- Ducks Unlimited, partners celebrate Washtenaw Food Hub conservation project.
- Nearly 100-acre project funded through U.S. Fish and Wildlife Service Great Lakes Fish and Wildlife Restoration Act.
- Food hub will use restored land for sustainable food development.
- Project benefits local business, waterfowl and wildlife, and contributes to improved regional water quality.
ANN ARBOR, Michigan – Aug. 9, 2016 – Ducks Unlimited, Rep. Debbie Dingell (D-MI) and several conservation partners celebrated a local conservation success story made possible by the U.S. Fish and Wildlife Service Great Lakes Fish and Wildlife Restoration Act (GLFWRA).
The event was at the Washtenaw Food Hub, a unique farming cooperative that combines sustainable development with smart food growing practices. DU is helping the food hub restore 96 acres of what was once a heavily farmed section of land back to a natural state.
The project cost is $50,000, and is part of an overall $560,000 regional GLFWRA grant received and administered by Ducks Unlimited in 2013. In 2015, DU and the Michigan Department of Natural Resources planted 82 acres of native grasslands at the farm property. In 2016, DU and the USFWS will restore 14 acres of wetlands.
The food hub will use restored land for a mixture of sustainable food development such as grazing or fruit nut trees.
Jason Hill, DU manager of conservation programs in Michigan, said the habitat restoration also improves water quality by reducing the amount of sediment entering the Huron River and eventually the western Lake Erie basin.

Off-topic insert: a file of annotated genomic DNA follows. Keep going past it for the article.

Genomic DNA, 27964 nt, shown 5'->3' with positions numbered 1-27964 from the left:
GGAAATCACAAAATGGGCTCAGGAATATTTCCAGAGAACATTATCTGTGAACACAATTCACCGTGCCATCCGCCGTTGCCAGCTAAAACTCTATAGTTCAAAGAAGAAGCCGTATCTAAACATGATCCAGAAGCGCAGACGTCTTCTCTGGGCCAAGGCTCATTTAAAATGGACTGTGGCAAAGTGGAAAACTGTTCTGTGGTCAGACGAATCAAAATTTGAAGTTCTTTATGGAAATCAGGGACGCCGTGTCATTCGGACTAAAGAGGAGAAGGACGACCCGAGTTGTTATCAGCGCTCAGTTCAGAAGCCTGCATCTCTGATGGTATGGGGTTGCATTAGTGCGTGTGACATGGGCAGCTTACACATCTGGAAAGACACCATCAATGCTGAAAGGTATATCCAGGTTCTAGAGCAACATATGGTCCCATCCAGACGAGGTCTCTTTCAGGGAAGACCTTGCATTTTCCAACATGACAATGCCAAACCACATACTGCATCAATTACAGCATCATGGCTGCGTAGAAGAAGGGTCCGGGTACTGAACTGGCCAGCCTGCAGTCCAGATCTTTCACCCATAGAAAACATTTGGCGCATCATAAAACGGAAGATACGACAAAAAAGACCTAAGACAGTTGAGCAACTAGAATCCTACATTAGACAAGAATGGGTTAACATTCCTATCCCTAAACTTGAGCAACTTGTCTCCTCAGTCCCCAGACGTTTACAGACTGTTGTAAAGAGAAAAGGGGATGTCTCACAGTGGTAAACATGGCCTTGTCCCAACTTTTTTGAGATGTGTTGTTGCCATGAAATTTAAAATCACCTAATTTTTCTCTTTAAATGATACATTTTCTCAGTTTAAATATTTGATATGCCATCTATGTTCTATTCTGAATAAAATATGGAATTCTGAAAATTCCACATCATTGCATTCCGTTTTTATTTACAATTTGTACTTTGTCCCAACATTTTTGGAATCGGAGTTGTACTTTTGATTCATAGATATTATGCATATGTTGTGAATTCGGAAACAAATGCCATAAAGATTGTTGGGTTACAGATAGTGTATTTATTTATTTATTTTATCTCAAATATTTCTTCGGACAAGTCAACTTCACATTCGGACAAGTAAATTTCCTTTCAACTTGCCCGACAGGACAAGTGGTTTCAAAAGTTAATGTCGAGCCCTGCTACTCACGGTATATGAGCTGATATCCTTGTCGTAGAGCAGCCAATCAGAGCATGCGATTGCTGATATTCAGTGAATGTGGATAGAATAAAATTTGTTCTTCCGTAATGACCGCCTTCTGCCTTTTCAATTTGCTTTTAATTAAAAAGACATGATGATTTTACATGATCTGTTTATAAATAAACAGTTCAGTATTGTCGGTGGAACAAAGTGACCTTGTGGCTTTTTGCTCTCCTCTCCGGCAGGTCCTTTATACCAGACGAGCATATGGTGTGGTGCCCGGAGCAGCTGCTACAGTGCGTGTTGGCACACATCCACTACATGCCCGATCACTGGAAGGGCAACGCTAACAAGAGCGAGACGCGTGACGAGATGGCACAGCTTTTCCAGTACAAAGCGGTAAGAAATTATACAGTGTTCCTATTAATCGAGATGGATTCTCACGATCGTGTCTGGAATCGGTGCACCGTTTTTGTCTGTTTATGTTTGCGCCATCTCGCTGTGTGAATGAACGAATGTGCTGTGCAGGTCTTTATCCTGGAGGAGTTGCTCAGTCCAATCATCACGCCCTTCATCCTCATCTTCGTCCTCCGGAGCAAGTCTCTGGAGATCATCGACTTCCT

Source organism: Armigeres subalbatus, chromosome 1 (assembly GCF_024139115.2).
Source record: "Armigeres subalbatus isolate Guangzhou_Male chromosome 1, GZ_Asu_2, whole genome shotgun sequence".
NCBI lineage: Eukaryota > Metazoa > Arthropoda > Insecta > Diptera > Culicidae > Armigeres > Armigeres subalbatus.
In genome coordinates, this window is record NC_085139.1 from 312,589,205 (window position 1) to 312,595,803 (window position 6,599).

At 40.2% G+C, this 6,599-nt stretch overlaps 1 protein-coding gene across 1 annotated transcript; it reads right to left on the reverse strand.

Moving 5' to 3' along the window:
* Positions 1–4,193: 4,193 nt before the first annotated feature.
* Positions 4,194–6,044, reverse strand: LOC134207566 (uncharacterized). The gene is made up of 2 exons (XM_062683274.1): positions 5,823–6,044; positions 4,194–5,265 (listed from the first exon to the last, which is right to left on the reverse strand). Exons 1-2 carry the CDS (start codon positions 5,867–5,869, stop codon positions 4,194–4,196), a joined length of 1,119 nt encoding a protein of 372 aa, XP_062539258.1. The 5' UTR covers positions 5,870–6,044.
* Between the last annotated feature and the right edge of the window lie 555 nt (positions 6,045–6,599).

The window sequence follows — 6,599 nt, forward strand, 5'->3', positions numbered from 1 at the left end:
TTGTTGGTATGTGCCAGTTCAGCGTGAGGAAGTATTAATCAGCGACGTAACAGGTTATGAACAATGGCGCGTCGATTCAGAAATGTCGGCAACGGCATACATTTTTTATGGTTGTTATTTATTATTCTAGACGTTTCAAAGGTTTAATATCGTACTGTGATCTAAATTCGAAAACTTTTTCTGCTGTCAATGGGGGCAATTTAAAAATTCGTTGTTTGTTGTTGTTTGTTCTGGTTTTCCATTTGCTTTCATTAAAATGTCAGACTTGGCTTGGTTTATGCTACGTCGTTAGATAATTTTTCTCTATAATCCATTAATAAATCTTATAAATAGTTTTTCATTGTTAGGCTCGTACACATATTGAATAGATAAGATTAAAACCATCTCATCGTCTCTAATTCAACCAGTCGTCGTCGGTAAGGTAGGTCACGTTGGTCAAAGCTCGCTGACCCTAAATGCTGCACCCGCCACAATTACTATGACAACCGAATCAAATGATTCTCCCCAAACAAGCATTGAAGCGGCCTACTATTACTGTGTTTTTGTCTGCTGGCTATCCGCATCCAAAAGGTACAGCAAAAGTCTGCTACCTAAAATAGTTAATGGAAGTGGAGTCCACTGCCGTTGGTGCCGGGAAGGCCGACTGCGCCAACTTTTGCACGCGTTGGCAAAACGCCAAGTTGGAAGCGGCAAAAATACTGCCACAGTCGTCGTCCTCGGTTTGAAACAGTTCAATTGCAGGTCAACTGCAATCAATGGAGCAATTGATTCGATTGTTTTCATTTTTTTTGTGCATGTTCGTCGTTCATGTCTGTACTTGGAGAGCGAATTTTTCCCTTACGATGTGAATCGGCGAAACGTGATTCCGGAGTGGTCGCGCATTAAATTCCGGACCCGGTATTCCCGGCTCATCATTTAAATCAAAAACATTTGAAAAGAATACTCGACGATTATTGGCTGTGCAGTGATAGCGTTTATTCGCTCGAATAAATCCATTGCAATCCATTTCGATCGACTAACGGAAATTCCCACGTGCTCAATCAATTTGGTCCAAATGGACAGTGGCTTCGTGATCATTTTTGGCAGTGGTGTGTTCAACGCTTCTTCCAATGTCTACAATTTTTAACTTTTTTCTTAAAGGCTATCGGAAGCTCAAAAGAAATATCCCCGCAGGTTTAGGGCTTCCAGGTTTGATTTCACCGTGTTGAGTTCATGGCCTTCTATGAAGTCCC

"This project is upgrading habitat locally for wildlife, but it's benefitting water quality regionally," Hill said.
"Today we saw what can happen when public and private groups come together to preserve and restore wildlife habitat, which also supports economic development, creates jobs and benefits our environment," Dingell said. "That's why the Great Lakes Fish and Wildlife Restoration Act is so important."
Since 1998, the Great Lakes Fish and Wildlife Restoration Act has provided federal funding to 148 research and restoration projects in the Great Lakes Basin – from restoring habitat for the endangered Kirtland warbler to detecting the successful reproduction of lake trout in Michigan. DU used program funding on several wetland and waterfowl conservation projects throughout the Great Lakes region. U.S. Reps. Dingell, Candice Miller (R-MI) and Darin LaHood (R-IL) introduced bi-partisan legislation this year reauthorizing the act.
Ducks Unlimited Inc. is the world's largest nonprofit organization dedicated to conserving North America's continually disappearing waterfowl habitats. Established in 1937, Ducks Unlimited has conserved more than 13.6 million acres thanks to contributions from more than a million supporters across the continent. Guided by science and dedicated to program efficiency, DU works toward the vision of wetlands sufficient to fill the skies with waterfowl today, tomorrow and forever. For more information on our work, visit www.ducks.org.